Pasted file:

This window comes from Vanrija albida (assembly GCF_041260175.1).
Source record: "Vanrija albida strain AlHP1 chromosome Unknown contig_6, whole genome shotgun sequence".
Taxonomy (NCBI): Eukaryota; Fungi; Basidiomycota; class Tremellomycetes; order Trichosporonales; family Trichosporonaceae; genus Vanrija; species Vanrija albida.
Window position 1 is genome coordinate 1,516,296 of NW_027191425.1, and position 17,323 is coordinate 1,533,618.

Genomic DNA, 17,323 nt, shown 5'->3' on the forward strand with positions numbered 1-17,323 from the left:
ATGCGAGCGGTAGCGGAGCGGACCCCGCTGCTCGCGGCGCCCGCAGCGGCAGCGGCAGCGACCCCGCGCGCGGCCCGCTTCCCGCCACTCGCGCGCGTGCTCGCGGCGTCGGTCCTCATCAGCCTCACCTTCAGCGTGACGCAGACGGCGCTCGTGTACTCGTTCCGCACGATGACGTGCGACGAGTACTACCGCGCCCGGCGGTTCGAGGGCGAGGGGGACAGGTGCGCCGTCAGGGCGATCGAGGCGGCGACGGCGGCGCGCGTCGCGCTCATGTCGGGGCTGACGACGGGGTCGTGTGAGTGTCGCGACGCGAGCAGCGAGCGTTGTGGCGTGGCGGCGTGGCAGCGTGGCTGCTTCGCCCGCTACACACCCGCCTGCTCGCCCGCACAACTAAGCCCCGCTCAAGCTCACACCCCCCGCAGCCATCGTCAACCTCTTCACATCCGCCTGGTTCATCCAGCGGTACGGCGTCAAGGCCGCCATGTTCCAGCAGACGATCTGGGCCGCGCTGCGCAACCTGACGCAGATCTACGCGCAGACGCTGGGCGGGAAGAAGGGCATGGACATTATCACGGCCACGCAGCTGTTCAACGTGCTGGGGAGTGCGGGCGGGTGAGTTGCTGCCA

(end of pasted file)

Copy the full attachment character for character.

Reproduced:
This window comes from Vanrija albida (assembly GCF_041260175.1).
Source record: "Vanrija albida strain AlHP1 chromosome Unknown contig_6, whole genome shotgun sequence".
Taxonomy (NCBI): Eukaryota; Fungi; Basidiomycota; class Tremellomycetes; order Trichosporonales; family Trichosporonaceae; genus Vanrija; species Vanrija albida.
Window position 1 is genome coordinate 1,516,296 of NW_027191425.1, and position 17,323 is coordinate 1,533,618.

Genomic DNA, 17,323 nt, shown 5'->3' on the forward strand with positions numbered 1-17,323 from the left:
ATGCGAGCGGTAGCGGAGCGGACCCCGCTGCTCGCGGCGCCCGCAGCGGCAGCGGCAGCGACCCCGCGCGCGGCCCGCTTCCCGCCACTCGCGCGCGTGCTCGCGGCGTCGGTCCTCATCAGCCTCACCTTCAGCGTGACGCAGACGGCGCTCGTGTACTCGTTCCGCACGATGACGTGCGACGAGTACTACCGCGCCCGGCGGTTCGAGGGCGAGGGGGACAGGTGCGCCGTCAGGGCGATCGAGGCGGCGACGGCGGCGCGCGTCGCGCTCATGTCGGGGCTGACGACGGGGTCGTGTGAGTGTCGCGACGCGAGCAGCGAGCGTTGTGGCGTGGCGGCGTGGCAGCGTGGCTGCTTCGCCCGCTACACACCCGCCTGCTCGCCCGCACAACTAAGCCCCGCTCAAGCTCACACCCCCCGCAGCCATCGTCAACCTCTTCACATCCGCCTGGTTCATCCAGCGGTACGGCGTCAAGGCCGCCATGTTCCAGCAGACGATCTGGGCCGCGCTGCGCAACCTGACGCAGATCTACGCGCAGACGCTGGGCGGGAAGAAGGGCATGGACATTATCACGGCCACGCAGCTGTTCAACGTGCTGGGGAGTGCGGGCGGGTGAGTTGCTGCCA